It's no secret that standing in front of a decent sized camera can be a little intimidating at times, especially if you're not used to it. A good photographer will help you feel at ease, but there are a few things that you can do to help yourself prepare for the moment you are ready to be photograhed as well.
1) Drink water: Make sure you drink plenty of water the day prior, and get a good night's sleep. The water will help make your skin & lips look plump and at it's best. It might sound superficial, but if you want to look the healthiest in your images, this is a simple and effective way to do it. Also, apply a good moisturiser prior to the session. Coconut oil is great for the body!
2) Branding: If you are planning on using your images to represent a brand, take some time to think about what colours, clothing and locations compliment your branding. If you are not sure, write down some words about how you see your brand, and that will help the photographer accurately create the vision. When it comes to clothing, I tend to advise clients to avoid loud patterns and logos (unless brand-specific). That way it ensures the images don't date in a hurry. Props can also play a part in helping to tell a story. For example, musical instruments etc.
3) Authenticity is beautiful! A portrait does not have to depict you in your happiest state to be beautiful. Having your photo taken at a point in your life where you feel broken can be a profoundly healing experience. Allowing yourself to be seen and held within that state can serve as a testament to your strength and resilience. I personally believe that it is best to photograph a person as they are feeling when they show up. This feeling can move as the session progresses, but authenticity shines through when feelings and emotions are honoured.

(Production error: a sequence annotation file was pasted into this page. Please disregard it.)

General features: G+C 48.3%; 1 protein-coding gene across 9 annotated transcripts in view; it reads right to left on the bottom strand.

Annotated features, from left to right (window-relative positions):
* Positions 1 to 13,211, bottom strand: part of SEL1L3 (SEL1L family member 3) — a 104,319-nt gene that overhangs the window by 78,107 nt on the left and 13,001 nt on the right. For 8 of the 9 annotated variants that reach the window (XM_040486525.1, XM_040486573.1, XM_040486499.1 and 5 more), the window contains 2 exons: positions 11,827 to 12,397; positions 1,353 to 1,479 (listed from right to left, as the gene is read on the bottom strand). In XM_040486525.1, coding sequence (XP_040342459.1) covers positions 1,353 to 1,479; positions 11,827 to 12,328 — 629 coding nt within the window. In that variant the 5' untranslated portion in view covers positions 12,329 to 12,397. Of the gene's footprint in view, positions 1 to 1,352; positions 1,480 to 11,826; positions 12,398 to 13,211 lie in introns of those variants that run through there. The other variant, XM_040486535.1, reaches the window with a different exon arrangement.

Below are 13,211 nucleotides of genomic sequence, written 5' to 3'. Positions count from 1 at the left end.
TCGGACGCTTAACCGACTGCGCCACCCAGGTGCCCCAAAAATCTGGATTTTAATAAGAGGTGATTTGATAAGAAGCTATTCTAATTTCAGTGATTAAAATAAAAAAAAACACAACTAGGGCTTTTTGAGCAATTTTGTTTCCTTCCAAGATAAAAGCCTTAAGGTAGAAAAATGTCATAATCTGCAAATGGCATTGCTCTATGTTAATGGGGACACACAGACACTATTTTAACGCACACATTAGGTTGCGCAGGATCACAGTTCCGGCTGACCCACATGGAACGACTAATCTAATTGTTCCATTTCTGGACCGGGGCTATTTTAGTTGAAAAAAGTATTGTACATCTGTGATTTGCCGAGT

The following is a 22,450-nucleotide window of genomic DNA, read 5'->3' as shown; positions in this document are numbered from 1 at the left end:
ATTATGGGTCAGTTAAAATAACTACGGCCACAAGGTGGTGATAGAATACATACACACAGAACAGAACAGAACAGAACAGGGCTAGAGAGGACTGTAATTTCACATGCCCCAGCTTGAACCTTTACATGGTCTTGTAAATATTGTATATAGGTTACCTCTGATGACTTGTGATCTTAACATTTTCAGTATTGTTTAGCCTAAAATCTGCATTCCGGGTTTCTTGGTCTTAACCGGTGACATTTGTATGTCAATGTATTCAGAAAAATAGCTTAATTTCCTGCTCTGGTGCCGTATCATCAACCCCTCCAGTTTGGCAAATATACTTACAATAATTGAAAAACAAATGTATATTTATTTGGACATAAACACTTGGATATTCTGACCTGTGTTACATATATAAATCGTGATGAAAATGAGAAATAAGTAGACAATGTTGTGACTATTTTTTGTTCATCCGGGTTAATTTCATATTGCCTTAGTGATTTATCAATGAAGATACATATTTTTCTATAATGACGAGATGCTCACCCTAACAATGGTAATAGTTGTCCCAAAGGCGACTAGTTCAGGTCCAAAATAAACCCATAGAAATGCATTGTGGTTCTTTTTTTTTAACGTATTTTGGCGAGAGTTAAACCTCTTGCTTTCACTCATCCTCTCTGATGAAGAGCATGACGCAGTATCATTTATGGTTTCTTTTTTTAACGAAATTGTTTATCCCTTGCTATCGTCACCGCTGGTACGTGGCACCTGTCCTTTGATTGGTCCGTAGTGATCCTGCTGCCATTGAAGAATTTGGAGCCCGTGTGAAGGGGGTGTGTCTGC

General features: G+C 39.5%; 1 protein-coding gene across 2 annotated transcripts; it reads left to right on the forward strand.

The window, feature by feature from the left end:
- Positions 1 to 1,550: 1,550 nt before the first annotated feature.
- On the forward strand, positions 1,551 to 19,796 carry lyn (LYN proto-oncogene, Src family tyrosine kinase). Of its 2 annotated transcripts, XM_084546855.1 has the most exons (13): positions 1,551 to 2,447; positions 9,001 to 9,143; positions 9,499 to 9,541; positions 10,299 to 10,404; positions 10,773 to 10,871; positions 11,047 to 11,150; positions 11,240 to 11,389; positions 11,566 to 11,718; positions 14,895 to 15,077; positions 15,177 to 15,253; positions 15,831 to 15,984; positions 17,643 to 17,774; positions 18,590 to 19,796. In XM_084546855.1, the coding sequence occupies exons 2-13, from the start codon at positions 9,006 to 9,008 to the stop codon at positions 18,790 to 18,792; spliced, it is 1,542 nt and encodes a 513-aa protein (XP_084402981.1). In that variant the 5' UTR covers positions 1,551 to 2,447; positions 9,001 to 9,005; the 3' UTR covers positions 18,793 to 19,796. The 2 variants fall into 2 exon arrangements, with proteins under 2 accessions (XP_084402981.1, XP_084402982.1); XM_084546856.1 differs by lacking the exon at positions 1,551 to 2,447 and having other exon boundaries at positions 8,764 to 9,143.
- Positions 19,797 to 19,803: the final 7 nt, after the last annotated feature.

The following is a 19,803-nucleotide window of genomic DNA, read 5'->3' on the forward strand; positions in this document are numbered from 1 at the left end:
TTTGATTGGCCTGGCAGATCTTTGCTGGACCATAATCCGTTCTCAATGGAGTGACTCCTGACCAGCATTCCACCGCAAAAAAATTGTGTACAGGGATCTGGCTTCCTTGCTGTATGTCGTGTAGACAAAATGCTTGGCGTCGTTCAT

4) Fitness: If you are arriving for the purpose of documenting your fitness. Allow a little extra time pre-shoot to warm up your muscles. Bring some warm clothes and a towel with you. If you are wanting to represent particular poses, arrive with visual references to help the photographer ensure you get the shot. BUT, also place some trust in the flow of the session. As a photographer, I personally work best when I am able to let the creativity flow organically. The poses (and your truest expression of yourself) will be revealed as the session progresses.
5) Make up; to do or not to do? Well, this is a tricky one... I used to only shoot with professional make up done (usually by the amazing Nicole Peterson). But these days I prefer raw, authentic representations of people. I understand it plays a role in Branding and also for self confidence, though. If I could offer any advice it would be that if you are choosing to wear make up, unless you are a professional make up artist yourself, employ someone else to do it for you. Make up can make or break an image, and if you are investing in photography that lasts a lifetime, its worth making sure that you are happy with the results.
6) Don't wait until everything is perfect! Here's a truth bomb, you'll never be perfect. You are human, and you have flaws, and it is perfectly ok to have flaws. Be proud of your wrinkles as you've earned them, be grateful for stretch marks as other women would long to have had the opportunity to have children. Be proud of your self in this moment beyond your physical form.
7) Choosing the right photographer. There are many photographers for you to choose to represent you, but it is incredibly important that you connect with the work that the photographer has produced. You will get a feeling from their work and also any communication that you have with them. My brother (also a photographer) didn't let me photograph him until he felt that I was moving into the highest version of myself, and that decision worked in his favour. So, I would advise to make a decision based on your gut, what you feel when looking at the photographers work, and whether you connect to that feeling.
8) The most important tip of all; Arrive on time! Light is of utmost importance to a photographer. What it means for you is potentially the difference between a standout shot and an ok shot. From many experiences I can tell you that getting out of bed early is always worth the effort!
*all images shot by me.